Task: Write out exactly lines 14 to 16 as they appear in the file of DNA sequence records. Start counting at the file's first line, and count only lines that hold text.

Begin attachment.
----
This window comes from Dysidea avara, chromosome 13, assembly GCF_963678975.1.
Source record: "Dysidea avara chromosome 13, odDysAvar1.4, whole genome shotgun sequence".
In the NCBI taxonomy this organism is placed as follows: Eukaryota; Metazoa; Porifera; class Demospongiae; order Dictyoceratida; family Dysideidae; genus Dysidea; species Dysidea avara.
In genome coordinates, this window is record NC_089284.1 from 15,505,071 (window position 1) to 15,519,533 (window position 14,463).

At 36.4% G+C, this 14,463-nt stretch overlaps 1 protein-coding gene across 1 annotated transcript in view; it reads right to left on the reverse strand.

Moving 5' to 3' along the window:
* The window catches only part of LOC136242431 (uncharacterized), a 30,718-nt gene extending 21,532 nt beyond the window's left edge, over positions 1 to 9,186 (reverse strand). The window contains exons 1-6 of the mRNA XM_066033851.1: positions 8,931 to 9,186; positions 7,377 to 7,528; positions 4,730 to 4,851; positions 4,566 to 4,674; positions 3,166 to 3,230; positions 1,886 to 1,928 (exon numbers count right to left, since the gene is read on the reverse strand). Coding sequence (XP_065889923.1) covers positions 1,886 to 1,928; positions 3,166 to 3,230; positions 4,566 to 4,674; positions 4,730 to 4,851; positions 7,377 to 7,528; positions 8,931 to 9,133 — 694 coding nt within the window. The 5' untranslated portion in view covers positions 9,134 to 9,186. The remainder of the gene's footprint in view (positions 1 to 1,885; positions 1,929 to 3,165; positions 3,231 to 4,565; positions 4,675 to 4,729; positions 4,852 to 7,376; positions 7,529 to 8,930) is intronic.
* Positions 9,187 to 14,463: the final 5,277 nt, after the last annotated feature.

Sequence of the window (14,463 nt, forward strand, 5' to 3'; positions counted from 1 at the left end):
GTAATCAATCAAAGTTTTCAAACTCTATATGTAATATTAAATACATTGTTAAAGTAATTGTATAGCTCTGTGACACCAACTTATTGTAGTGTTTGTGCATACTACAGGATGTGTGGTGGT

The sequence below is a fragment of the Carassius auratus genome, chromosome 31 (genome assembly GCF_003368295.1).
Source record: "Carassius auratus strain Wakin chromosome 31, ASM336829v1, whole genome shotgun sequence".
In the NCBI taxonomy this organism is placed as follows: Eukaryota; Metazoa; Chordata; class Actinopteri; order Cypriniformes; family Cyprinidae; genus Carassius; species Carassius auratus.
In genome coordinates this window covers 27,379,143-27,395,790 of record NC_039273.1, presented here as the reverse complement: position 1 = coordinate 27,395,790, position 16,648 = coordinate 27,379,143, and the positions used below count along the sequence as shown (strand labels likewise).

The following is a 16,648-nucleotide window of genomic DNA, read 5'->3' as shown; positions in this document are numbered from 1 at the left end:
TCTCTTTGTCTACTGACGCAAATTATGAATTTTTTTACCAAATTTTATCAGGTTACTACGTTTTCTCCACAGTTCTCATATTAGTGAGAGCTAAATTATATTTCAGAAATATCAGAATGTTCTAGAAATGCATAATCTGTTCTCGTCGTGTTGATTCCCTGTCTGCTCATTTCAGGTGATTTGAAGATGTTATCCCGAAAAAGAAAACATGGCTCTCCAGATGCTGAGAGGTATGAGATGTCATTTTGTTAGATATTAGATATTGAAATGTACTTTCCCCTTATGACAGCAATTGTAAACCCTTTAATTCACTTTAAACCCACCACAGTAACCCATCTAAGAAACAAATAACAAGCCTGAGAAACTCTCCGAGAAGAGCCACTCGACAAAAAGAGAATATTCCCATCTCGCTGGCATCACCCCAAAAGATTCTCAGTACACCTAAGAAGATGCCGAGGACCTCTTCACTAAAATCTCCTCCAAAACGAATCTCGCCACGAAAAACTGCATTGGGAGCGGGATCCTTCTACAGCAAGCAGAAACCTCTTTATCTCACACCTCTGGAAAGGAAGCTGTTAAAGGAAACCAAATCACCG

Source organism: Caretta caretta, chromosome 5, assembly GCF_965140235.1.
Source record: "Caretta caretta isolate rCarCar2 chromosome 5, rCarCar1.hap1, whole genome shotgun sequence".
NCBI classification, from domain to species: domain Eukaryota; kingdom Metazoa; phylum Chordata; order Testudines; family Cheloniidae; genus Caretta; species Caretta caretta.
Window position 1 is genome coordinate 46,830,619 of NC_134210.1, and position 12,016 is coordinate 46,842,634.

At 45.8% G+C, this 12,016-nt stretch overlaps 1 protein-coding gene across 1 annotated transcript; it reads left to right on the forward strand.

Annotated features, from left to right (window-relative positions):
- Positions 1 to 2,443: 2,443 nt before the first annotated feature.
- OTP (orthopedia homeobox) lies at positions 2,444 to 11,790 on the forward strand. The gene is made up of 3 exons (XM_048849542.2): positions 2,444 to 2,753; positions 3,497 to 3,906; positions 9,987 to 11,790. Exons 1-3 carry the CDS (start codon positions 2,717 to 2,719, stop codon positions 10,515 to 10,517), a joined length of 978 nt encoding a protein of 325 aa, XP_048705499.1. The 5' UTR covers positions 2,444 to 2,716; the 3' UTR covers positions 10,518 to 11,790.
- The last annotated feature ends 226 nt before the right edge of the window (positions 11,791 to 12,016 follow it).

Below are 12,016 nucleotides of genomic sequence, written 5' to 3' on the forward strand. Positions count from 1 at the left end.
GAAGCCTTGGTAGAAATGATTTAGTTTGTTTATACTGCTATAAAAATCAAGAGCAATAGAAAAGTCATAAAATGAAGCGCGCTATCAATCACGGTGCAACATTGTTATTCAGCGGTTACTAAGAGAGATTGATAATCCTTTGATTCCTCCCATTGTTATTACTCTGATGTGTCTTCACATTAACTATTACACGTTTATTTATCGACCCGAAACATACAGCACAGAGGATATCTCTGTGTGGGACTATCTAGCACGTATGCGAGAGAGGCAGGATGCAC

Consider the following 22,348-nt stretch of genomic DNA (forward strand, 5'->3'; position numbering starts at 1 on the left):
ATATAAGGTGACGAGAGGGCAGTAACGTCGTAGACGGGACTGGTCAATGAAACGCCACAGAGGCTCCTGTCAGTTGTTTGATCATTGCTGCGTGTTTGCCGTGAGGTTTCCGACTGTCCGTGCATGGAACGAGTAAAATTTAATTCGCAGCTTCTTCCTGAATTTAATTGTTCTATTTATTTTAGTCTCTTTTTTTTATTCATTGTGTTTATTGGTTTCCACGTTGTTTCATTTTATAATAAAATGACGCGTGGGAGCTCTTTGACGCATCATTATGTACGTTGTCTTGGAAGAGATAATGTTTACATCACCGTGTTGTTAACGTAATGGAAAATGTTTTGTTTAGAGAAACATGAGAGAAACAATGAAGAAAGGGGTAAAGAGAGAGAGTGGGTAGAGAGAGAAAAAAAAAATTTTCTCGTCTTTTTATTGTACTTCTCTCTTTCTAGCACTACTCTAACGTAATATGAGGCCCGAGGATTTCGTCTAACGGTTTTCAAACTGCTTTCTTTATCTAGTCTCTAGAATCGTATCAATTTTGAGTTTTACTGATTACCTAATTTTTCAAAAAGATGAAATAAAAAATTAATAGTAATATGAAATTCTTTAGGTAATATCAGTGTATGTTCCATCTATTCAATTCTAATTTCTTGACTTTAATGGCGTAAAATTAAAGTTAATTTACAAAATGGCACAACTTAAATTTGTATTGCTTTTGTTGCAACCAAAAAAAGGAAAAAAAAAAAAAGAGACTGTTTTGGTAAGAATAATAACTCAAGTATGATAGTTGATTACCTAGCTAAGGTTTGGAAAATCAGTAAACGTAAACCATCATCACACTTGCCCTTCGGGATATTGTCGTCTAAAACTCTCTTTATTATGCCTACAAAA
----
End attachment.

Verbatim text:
In genome coordinates this window covers 27,379,143-27,395,790 of record NC_039273.1, presented here as the reverse complement: position 1 = coordinate 27,395,790, position 16,648 = coordinate 27,379,143, and the positions used below count along the sequence as shown (strand labels likewise).

The following is a 16,648-nucleotide window of genomic DNA, read 5'->3' as shown; positions in this document are numbered from 1 at the left end:
TCTCTTTGTCTACTGACGCAAATTATGAATTTTTTTACCAAATTTTATCAGGTTACTACGTTTTCTCCACAGTTCTCATATTAGTGAGAGCTAAATTATATTTCAGAAATATCAGAATGTTCTAGAAATGCATAATCTGTTCTCGTCGTGTTGATTCCCTGTCTGCTCATTTCAGGTGATTTGAAGATGTTATCCCGAAAAAGAAAACATGGCTCTCCAGATGCTGAGAGGTATGAGATGTCATTTTGTTAGATATTAGATATTGAAATGTACTTTCCCCTTATGACAGCAATTGTAAACCCTTTAATTCACTTTAAACCCACCACAGTAACCCATCTAAGAAACAAATAACAAGCCTGAGAAACTCTCCGAGAAGAGCCACTCGACAAAAAGAGAATATTCCCATCTCGCTGGCATCACCCCAAAAGATTCTCAGTACACCTAAGAAGATGCCGAGGACCTCTTCACTAAAATCTCCTCCAAAACGAATCTCGCCACGAAAAACTGCATTGGGAGCGGGATCCTTCTACAGCAAGCAGAAACCTCTTTATCTCACACCTCTGGAAAGGAAGCTGTTAAAGGAAACCAAATCACCG